The Theatreguide.London Review
Hampstead Theatre Autumn 2021
Jessie (Rebecca Night) is amiably busy with household chores as she chats with her mother Thelma (Stockard Channing) in Marsha Norman’s 1981 play Night Mother.
This might be a scene from any American family drama with characters swapping anecdotes, joking and recalling family members, except that in the first minutes Jessie (Rebecca Night) casually mentions she is going to kill herself.
‘Very funny’ Thelma replies, not quite believing her daughter is serious. She tells Jessie ‘people don't really kill themselves.. and you're as normal as they come.’
Nevertheless, as Jessie busies herself with organising her mother’s larder, emptying the rubbish bin and filling jars with sweets, Thelma tries to find out why she wants to do such a terrible thing and persuade her not to.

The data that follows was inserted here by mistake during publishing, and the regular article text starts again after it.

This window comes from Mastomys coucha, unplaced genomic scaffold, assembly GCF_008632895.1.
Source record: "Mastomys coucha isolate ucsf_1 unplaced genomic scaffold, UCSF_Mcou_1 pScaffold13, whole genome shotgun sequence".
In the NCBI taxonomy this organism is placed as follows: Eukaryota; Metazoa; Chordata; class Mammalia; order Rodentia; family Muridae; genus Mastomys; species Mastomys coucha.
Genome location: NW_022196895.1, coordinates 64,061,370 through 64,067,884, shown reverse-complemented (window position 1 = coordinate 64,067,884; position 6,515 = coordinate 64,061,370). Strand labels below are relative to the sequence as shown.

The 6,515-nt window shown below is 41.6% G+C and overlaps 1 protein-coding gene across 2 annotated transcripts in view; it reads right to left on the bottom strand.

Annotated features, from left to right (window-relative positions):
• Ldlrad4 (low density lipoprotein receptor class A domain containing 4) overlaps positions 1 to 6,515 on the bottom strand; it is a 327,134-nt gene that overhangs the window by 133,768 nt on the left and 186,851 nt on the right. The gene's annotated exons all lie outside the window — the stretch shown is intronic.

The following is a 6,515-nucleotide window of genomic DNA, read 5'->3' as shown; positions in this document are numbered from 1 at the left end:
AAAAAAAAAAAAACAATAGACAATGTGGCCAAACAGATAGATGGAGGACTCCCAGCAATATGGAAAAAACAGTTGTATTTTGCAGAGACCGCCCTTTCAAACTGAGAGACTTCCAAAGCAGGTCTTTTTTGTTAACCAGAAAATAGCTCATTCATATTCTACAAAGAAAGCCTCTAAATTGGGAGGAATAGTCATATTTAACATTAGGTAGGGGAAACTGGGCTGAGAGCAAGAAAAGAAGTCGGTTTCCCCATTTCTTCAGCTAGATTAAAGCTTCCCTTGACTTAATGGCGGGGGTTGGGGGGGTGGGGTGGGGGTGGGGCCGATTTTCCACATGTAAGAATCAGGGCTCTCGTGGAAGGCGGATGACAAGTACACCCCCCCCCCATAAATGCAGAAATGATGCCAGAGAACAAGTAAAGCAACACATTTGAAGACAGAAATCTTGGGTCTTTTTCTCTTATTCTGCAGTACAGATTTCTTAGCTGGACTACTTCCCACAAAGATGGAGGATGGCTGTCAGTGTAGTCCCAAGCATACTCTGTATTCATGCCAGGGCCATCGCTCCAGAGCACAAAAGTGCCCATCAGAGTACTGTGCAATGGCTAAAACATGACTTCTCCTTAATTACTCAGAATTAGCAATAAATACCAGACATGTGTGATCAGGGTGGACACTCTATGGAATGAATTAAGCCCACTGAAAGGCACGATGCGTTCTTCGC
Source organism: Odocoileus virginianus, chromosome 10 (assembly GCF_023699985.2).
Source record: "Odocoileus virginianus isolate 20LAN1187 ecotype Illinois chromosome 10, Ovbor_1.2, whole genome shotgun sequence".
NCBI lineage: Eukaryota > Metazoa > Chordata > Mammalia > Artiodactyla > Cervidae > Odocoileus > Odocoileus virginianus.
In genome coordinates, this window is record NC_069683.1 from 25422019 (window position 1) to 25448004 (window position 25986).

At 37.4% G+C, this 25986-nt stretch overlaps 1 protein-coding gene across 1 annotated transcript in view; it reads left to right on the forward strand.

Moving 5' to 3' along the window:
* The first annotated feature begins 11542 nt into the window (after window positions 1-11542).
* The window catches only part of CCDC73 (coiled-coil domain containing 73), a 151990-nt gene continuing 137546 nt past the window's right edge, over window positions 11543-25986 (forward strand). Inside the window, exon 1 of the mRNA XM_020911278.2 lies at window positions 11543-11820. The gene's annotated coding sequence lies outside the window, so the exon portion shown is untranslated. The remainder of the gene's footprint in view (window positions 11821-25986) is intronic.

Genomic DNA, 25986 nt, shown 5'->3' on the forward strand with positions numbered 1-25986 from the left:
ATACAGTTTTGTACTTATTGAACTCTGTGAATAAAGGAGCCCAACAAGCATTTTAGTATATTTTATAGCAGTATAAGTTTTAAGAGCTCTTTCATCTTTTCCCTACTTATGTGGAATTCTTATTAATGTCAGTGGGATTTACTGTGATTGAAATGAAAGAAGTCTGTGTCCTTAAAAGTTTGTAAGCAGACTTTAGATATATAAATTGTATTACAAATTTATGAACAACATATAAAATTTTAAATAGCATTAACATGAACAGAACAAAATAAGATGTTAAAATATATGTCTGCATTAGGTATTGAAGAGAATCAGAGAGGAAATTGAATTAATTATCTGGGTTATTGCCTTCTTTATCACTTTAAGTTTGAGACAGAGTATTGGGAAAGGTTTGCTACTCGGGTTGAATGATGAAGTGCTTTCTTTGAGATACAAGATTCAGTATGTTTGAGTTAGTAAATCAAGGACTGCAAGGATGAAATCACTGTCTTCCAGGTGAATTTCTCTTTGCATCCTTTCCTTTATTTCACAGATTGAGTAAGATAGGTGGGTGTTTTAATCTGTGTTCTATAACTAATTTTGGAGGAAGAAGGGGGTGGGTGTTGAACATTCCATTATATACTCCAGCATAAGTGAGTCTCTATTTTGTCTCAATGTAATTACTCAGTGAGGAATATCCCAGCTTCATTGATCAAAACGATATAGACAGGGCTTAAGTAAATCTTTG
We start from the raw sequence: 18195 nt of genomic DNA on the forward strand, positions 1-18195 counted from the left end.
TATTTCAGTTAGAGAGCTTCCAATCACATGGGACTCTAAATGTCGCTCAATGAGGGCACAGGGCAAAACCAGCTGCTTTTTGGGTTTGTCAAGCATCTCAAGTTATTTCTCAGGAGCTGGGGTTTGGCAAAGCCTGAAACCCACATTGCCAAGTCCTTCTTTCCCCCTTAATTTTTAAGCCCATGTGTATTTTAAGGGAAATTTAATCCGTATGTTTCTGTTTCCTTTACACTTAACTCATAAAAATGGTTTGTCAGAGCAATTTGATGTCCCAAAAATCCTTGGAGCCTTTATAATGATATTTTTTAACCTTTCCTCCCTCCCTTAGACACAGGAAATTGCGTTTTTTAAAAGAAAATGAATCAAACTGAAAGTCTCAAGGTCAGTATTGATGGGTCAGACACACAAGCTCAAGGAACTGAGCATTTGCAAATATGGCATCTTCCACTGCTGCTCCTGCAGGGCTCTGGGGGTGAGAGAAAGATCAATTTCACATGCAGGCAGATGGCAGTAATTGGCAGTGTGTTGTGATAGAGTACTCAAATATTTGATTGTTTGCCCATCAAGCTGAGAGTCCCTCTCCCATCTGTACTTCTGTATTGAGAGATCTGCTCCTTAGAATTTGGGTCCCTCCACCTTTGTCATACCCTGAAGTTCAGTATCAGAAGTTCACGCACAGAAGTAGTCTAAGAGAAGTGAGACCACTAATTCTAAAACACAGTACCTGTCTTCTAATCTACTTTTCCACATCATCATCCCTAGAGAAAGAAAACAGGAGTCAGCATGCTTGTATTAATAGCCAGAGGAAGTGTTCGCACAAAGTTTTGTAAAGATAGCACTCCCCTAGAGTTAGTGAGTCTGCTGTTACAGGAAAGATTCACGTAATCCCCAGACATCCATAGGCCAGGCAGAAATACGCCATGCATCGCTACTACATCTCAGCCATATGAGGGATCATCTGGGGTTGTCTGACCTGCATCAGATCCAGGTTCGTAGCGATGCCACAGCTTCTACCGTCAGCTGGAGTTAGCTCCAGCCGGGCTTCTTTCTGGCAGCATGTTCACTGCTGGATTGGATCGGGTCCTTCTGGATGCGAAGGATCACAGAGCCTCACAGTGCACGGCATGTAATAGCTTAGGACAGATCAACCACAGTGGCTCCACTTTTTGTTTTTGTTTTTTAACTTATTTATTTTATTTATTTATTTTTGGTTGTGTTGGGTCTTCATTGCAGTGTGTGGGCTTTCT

Jessie mentions various difficulties of a dysfunctional family but nothing seems to be the key to her decision. Practical and lacking any variation in emotion or objective, she continues moving about the house arranging things for her departure.
Stockard Channing gives a fine performance as a mother unused to showing emotion or affection. There can be few mothers who look as awkward as Thelma about touching their daughter. Yet this adds to a rather cold and remote depiction of their relationship. It is hard to imagine they are really mother and daughter.
The director Roxana Silbert gives us a very clear production with moments of humour but she doesn't give it much shading as if to convince us of the mundane nature of suicide. Instead, the play takes eighty minutes of unfocused chat with no dramatic tension or surprises to reach the conclusion we expect.
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